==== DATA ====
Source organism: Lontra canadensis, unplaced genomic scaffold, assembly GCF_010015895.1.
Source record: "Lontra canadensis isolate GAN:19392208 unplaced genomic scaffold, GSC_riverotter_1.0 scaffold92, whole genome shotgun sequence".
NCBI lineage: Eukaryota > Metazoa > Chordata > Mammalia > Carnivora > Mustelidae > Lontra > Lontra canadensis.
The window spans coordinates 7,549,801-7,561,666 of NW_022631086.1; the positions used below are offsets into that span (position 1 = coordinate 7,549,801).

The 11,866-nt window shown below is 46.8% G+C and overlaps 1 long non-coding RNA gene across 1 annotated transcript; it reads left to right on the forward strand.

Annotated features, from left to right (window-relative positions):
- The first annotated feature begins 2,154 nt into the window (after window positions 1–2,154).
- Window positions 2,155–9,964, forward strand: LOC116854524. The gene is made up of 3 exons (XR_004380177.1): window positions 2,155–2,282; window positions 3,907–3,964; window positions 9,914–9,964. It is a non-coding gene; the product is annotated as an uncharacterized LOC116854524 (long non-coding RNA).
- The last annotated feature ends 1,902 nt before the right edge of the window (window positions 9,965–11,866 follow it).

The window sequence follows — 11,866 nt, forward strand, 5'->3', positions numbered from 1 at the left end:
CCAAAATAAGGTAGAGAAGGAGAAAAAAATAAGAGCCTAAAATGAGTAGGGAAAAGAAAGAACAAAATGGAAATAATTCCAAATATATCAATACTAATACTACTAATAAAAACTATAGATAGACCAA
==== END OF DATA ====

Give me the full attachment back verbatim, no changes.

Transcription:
Source organism: Lontra canadensis, unplaced genomic scaffold, assembly GCF_010015895.1.
Source record: "Lontra canadensis isolate GAN:19392208 unplaced genomic scaffold, GSC_riverotter_1.0 scaffold92, whole genome shotgun sequence".
NCBI lineage: Eukaryota > Metazoa > Chordata > Mammalia > Carnivora > Mustelidae > Lontra > Lontra canadensis.
The window spans coordinates 7,549,801-7,561,666 of NW_022631086.1; the positions used below are offsets into that span (position 1 = coordinate 7,549,801).

The 11,866-nt window shown below is 46.8% G+C and overlaps 1 long non-coding RNA gene across 1 annotated transcript; it reads left to right on the forward strand.

Annotated features, from left to right (window-relative positions):
- The first annotated feature begins 2,154 nt into the window (after window positions 1–2,154).
- Window positions 2,155–9,964, forward strand: LOC116854524. The gene is made up of 3 exons (XR_004380177.1): window positions 2,155–2,282; window positions 3,907–3,964; window positions 9,914–9,964. It is a non-coding gene; the product is annotated as an uncharacterized LOC116854524 (long non-coding RNA).
- The last annotated feature ends 1,902 nt before the right edge of the window (window positions 9,965–11,866 follow it).

The window sequence follows — 11,866 nt, forward strand, 5'->3', positions numbered from 1 at the left end:
CCAAAATAAGGTAGAGAAGGAGAAAAAAATAAGAGCCTAAAATGAGTAGGGAAAAGAAAGAACAAAATGGAAATAATTCCAAATATATCAATACTAATACTACTAATAAAAACTATAGATAGACCAA